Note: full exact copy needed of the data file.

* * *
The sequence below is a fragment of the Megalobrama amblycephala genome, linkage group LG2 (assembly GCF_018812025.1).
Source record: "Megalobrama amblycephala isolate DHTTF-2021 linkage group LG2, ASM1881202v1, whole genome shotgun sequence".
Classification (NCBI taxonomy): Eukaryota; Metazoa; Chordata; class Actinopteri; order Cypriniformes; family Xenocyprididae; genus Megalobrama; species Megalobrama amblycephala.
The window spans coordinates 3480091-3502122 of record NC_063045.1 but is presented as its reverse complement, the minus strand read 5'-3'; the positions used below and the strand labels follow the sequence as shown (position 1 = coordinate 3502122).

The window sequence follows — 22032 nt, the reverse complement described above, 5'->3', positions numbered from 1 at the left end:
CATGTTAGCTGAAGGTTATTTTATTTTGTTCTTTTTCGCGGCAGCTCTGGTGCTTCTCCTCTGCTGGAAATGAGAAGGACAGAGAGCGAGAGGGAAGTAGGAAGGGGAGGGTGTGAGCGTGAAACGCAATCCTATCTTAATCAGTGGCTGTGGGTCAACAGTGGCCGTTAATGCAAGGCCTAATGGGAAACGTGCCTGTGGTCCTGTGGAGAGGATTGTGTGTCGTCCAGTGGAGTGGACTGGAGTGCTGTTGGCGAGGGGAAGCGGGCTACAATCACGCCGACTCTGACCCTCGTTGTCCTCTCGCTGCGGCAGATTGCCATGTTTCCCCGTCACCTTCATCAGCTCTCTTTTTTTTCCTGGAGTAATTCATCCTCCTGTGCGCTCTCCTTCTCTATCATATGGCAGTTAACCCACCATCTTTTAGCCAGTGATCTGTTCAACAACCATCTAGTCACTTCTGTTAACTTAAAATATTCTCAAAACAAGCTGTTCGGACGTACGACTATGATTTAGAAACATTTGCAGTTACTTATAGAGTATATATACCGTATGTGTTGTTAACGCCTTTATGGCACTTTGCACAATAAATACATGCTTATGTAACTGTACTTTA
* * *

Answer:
The sequence below is a fragment of the Megalobrama amblycephala genome, linkage group LG2 (assembly GCF_018812025.1).
Source record: "Megalobrama amblycephala isolate DHTTF-2021 linkage group LG2, ASM1881202v1, whole genome shotgun sequence".
Classification (NCBI taxonomy): Eukaryota; Metazoa; Chordata; class Actinopteri; order Cypriniformes; family Xenocyprididae; genus Megalobrama; species Megalobrama amblycephala.
The window spans coordinates 3480091-3502122 of record NC_063045.1 but is presented as its reverse complement, the minus strand read 5'-3'; the positions used below and the strand labels follow the sequence as shown (position 1 = coordinate 3502122).

The window sequence follows — 22032 nt, the reverse complement described above, 5'->3', positions numbered from 1 at the left end:
CATGTTAGCTGAAGGTTATTTTATTTTGTTCTTTTTCGCGGCAGCTCTGGTGCTTCTCCTCTGCTGGAAATGAGAAGGACAGAGAGCGAGAGGGAAGTAGGAAGGGGAGGGTGTGAGCGTGAAACGCAATCCTATCTTAATCAGTGGCTGTGGGTCAACAGTGGCCGTTAATGCAAGGCCTAATGGGAAACGTGCCTGTGGTCCTGTGGAGAGGATTGTGTGTCGTCCAGTGGAGTGGACTGGAGTGCTGTTGGCGAGGGGAAGCGGGCTACAATCACGCCGACTCTGACCCTCGTTGTCCTCTCGCTGCGGCAGATTGCCATGTTTCCCCGTCACCTTCATCAGCTCTCTTTTTTTTCCTGGAGTAATTCATCCTCCTGTGCGCTCTCCTTCTCTATCATATGGCAGTTAACCCACCATCTTTTAGCCAGTGATCTGTTCAACAACCATCTAGTCACTTCTGTTAACTTAAAATATTCTCAAAACAAGCTGTTCGGACGTACGACTATGATTTAGAAACATTTGCAGTTACTTATAGAGTATATATACCGTATGTGTTGTTAACGCCTTTATGGCACTTTGCACAATAAATACATGCTTATGTAACTGTACTTTA